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Three Areas of Project Risk Assessment

February 27, 2017

 

One of the biggest values that an experienced project manager brings to the table is the ability to see bumps in the road before your project hits them. Looking back on lessons learned (yes, including failures), project managers can build up a great repository of warning signs to look for when executing projects. This post will focus on areas that experienced project managers focus on when assessing a project for risks.

 

Stakeholder Buy-In

 

One of the biggest sources of issues with any project is the ‘human’ factor. A stakeholder is defined as a person who has a vested interest in the success or failure of a project. While not common it is a good practice of a project manager to be able to size up and identify those stakeholders who may not be supportive of the project and develop a mitigation plan to address potential issues. Perhaps it’s an executive who is opposed to the project. Maybe it’s a manager whose team your project relies on for an output (perhaps an integration of some kind). Any stakeholders who do not appear to be on board with the project need to be identified and the project sponsorship advised (perhaps delicately) on the mitigation plans to help ensure either that the reluctant stakeholders will buy into the project direction or not be in a position to derail your plan.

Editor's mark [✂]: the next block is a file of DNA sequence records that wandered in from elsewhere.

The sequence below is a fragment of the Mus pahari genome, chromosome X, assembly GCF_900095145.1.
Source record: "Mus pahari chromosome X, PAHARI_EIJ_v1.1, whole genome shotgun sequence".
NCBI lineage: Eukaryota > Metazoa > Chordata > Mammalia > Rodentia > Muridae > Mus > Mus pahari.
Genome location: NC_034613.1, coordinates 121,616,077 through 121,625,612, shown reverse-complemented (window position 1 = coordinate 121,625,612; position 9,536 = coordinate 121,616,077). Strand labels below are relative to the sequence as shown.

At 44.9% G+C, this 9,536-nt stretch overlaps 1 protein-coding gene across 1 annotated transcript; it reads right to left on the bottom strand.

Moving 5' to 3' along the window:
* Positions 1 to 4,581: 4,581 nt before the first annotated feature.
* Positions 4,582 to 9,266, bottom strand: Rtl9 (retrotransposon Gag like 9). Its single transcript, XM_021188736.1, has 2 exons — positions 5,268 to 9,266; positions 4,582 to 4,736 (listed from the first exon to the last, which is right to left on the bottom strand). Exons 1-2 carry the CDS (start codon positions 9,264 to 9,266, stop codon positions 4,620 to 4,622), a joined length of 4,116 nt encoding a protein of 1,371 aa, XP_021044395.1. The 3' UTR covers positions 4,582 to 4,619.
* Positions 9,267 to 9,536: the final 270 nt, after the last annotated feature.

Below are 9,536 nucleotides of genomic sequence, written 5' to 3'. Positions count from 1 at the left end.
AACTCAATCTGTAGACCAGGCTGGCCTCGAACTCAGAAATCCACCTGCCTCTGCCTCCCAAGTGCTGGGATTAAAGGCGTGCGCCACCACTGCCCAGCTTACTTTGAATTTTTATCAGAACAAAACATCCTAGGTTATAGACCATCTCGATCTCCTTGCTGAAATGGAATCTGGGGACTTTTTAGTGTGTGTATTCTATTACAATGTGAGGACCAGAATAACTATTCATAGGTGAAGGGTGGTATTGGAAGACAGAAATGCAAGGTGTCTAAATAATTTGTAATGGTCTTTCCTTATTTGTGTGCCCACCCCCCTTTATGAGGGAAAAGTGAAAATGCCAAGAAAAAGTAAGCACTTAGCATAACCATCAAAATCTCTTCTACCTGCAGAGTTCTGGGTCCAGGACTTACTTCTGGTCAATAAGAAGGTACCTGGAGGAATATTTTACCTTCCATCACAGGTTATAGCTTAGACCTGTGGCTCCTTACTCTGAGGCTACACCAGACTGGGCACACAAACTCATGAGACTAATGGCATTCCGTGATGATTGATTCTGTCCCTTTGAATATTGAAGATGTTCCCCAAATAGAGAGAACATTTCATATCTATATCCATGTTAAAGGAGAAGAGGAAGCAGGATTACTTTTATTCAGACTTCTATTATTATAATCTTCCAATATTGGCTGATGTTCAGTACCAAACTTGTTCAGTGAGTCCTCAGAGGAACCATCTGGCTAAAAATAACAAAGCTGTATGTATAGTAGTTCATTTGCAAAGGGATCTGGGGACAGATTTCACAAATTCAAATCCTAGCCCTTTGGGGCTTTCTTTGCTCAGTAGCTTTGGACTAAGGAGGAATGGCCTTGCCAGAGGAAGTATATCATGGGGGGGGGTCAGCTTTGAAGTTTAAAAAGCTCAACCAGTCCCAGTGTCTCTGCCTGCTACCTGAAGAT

Breaking New Ground

 

Nothing spells out more risks than attempting something that the organization (or perhaps anyone) has done before. Projects that ‘break trail’ have a higher failure rate than most simply due to the fact that there is a higher level of unpredictability with budget, time and especially technology. Project managers should be assessing how their projects rate on this scale in terms of repeatability.

 

External Environmental Factors

 

There are almost always factors that are outside the control of the project and the project team. These are what you can call ‘X-factors’ that can potentially derail your project but that you’re dependent on for project success. Examples of this can include suppliers who need to provide materials to support your project or maybe travel conditions for your team that can potentially affect schedule for on-site visits (anything from weather to political turmoil). While potentially low probability, these X-factors can have potentially critical impacts to your project and should be, at the very least, considered when assessing your risks.

 

Risk management is somewhat of an art supported by experience. Being able to see the proverbial iceberg before your project hits it is one of the key values of a project manager. Nothing builds up the ability to see possible bumps in the road like experience however there are some commonalities to risk assessment. Happy (risk) hunting!

 

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